The portrayal of Gibson as a naked, screaming, pant-shitting loon makes everyone realise that maybe we shouldn't be taking him too seriously. And this actually came some time before the actor did his best to destroy his reputation via some drunken misogynistic and anti-Semitic rants. Not only are the writers hilarious, they appear to be pretty good judges of character too.


Make Love, Not Warcraft (Season 10, Episode 6)

Parodying the culture of online gaming, the boys find themselves obsessed with bringing down the most powerful World of Warcraft player on the platform. With the game’s developers Blizzard actually providing some of the animation for the WOW sequences, it provided an essential touch in making the whole thing feel authentic.

While Parker and Stone are clearly poking fun at the stereotype of the typical online gamer, they are a little less withering than usual here, possibly due to their relationship with Blizzard, which continued long after the show.

The result is an episode that remains hilarious, but actually encouraged a lot of people to want to get involved with the game. It also gave us the now instantly recognisable meme of the online PC gamer with absolutely no life, which is still used to bring many an online troll back down to Earth to this very day. So, cheers for that chaps.


With Apologies To Jesse Jackson (Season 11, Episode 1)

It’s unclear exactly when it was that Stan’s father Randy Marsh became more of a central character in South Park, but his evolution into a witless, irrational drunk with a more prominent role in the show has certainly led to some of the more outrageous moments in its history.

In this highly controversial episode Randy unwittingly utters a racial slur on live television, which leads to all manner of chaos; him kissing veteran Black political activist and pastor Jesse Jackson’s backside, being attacked by some anti-racist rednecks and Cartman wrestling a little person topless whilst Disturbed’s Down With the Sickness plays in the background.

Even though it’s as wild as any installment of the show, there is a considered point at the heart of the story, as the writers muse on the nature of the contextualisation of words, white guilt and the policing of language.


The Imaginationland Trilogy (Season 11, Episode 10, 11 & 12)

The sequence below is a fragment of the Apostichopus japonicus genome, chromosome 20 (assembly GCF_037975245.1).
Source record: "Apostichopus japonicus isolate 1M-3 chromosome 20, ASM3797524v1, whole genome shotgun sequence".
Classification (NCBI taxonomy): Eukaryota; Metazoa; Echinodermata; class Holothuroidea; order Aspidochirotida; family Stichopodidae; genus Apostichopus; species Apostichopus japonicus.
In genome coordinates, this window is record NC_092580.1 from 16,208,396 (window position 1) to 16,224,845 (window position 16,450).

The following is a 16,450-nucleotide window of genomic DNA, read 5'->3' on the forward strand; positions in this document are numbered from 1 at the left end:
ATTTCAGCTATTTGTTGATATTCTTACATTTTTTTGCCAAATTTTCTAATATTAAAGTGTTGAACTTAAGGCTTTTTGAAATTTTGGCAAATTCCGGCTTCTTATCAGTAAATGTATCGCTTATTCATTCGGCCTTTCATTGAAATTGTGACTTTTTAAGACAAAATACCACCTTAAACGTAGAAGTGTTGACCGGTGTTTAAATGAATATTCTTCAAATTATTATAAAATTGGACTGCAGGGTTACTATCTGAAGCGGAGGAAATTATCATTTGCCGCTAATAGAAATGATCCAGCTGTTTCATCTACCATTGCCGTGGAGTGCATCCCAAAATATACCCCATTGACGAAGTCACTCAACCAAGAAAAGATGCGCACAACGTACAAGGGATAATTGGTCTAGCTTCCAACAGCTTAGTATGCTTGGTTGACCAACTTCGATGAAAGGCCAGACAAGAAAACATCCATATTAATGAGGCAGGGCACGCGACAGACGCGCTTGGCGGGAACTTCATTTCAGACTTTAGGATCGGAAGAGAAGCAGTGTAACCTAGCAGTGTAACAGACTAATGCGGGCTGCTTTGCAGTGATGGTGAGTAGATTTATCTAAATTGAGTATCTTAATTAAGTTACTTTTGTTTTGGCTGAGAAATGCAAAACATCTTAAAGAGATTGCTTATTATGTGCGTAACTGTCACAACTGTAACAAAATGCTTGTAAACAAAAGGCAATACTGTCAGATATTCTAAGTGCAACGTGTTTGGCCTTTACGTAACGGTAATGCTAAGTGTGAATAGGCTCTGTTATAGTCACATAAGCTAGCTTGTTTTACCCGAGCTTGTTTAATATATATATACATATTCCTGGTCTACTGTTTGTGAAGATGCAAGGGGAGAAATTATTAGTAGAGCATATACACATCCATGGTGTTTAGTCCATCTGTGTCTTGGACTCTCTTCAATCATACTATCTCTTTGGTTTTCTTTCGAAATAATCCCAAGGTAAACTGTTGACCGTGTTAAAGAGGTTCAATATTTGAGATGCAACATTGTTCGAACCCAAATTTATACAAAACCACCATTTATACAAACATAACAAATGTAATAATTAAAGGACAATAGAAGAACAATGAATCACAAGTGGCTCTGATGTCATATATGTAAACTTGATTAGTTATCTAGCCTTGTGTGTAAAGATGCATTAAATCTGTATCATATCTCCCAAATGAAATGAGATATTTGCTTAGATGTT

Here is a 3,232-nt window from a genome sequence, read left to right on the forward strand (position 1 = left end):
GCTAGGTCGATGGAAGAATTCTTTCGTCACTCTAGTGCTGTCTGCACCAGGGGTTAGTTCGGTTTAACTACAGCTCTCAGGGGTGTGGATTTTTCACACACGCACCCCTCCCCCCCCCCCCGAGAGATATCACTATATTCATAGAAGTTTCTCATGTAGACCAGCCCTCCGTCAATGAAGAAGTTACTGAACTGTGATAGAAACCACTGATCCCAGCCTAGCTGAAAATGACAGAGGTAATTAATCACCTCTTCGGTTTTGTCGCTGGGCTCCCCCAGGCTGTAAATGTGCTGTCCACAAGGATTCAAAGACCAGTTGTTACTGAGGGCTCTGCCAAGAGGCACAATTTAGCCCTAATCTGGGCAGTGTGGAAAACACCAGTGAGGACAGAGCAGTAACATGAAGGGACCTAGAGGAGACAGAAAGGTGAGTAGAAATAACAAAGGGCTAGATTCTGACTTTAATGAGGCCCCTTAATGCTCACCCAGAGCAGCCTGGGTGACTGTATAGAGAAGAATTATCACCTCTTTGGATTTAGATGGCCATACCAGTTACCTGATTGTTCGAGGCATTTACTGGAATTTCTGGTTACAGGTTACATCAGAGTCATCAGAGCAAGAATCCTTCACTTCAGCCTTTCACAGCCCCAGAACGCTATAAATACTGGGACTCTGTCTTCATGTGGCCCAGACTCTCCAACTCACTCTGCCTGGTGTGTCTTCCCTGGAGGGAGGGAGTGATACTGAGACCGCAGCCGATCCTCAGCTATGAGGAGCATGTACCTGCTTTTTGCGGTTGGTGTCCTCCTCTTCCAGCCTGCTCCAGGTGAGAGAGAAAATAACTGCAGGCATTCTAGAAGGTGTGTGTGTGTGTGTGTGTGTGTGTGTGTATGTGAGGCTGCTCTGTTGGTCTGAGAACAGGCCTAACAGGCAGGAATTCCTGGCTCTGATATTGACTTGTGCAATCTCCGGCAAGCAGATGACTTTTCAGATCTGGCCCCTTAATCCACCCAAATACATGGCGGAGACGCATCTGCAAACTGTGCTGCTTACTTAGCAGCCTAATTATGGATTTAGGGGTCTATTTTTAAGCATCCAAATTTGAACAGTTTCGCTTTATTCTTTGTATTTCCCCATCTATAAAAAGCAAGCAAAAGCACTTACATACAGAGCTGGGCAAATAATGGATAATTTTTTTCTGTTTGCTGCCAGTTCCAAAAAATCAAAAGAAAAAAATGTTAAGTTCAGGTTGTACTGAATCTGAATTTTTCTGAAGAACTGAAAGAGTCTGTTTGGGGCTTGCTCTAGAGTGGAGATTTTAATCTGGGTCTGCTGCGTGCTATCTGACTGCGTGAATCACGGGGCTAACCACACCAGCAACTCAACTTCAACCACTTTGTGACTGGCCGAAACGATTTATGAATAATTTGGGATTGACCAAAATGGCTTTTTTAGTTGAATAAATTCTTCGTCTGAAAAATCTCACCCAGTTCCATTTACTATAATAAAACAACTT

With the success of Parker and Stone’s forays into cinema via Cannibal! The Musical through to the iconic Team America: World Police, it seems a shame that we haven’t seen more feature length outings from the pair.

The closest we’ve come since then has been the incredible the Imaginationland trilogy. This three parter was an hour in length overall and saw the boys transported to Imaginationland, where endless pop culture references were brilliantly paraded in the aftermath of a terrorist attack, and the government try and stop America’s imagination running wild.

There were also welcome returns from Al Gore, Mel Gibson and the Woodland Critters from Season 8’s Christmas special. Despite some brutal imagery and a subplot where Cartman demands to have his balls sucked by Kyle, this is actually a surprisingly sweet story, with Parker and Stone creating a rather touching homage to the pop culture that inspired them.


Medicinal Fried Chicken (Season 14, Episode 3)

A perfect storm of shockingly gross-out humour, satirical commentary and pop culture parody, Medicinal Fried Chicken manages to tick every box of what makes a great South Park episode.

Inspired by the legalisation of medical marijuana and the uptake in applications for eligibility, the show compares the situation with the conversation on potential restrictions on junk food in certain parts of the US. When a KFC is banned and replaced with a medicinal marijuana store it leads to Randy deliberately giving himself testicular cancer, giving us the sight of him bouncing on his massive testicles into the store, and Cartman entering into the black market to sell KFC in scenes that directly replicate Scarface. Again, the ludicrous nature of the situation is brilliantly sent up in the most hilariously OTT way.


200 and 201 (Season 14, Episode 5 & 6)

You may well not have seen either of these episodes in their unedited entirety, if at all, thanks to a blanket ban of the shows in most regions, but 200 and 201 deserve a place on this list for arguably being the most defiant and controversial piece of television in history.

To celebrate the landmark of reaching their 200th show Parker and Stone go all out; bringing back pretty much every character in the show’s history, doubling down on their most contentious moments and weaving it all together in a thought provoking, if ultimately somewhat depressing, statement.

The plot centres around Tom Cruise and several other celebrities demanding they are delivered The Prophet Mohammed by the inhabitants of the town. Iit’s a belligerent refusal to bow down to scare tactics, with Kyle’s fantastically scathing final monologue about the power of violence being one of many censored elements of the show.

Stone and Parker were furious at Comedy Central’s refusal to allow it out unedited, although the threats from radical Muslim groups and the heightened security needed at their headquarters in the aftermath suggests that the caution was well founded. TV rarely gets as brave or resistant as this.

Since blagging his way onto the Hammer team a decade ago, Stephen has written countless features and reviews for the magazine, usually specialising in punk, hardcore and 90s metal, and still holds out the faint hope of one day getting his beloved U2 into the pages of the mag. He also regularly spouts his opinions on the Metal Hammer Podcast.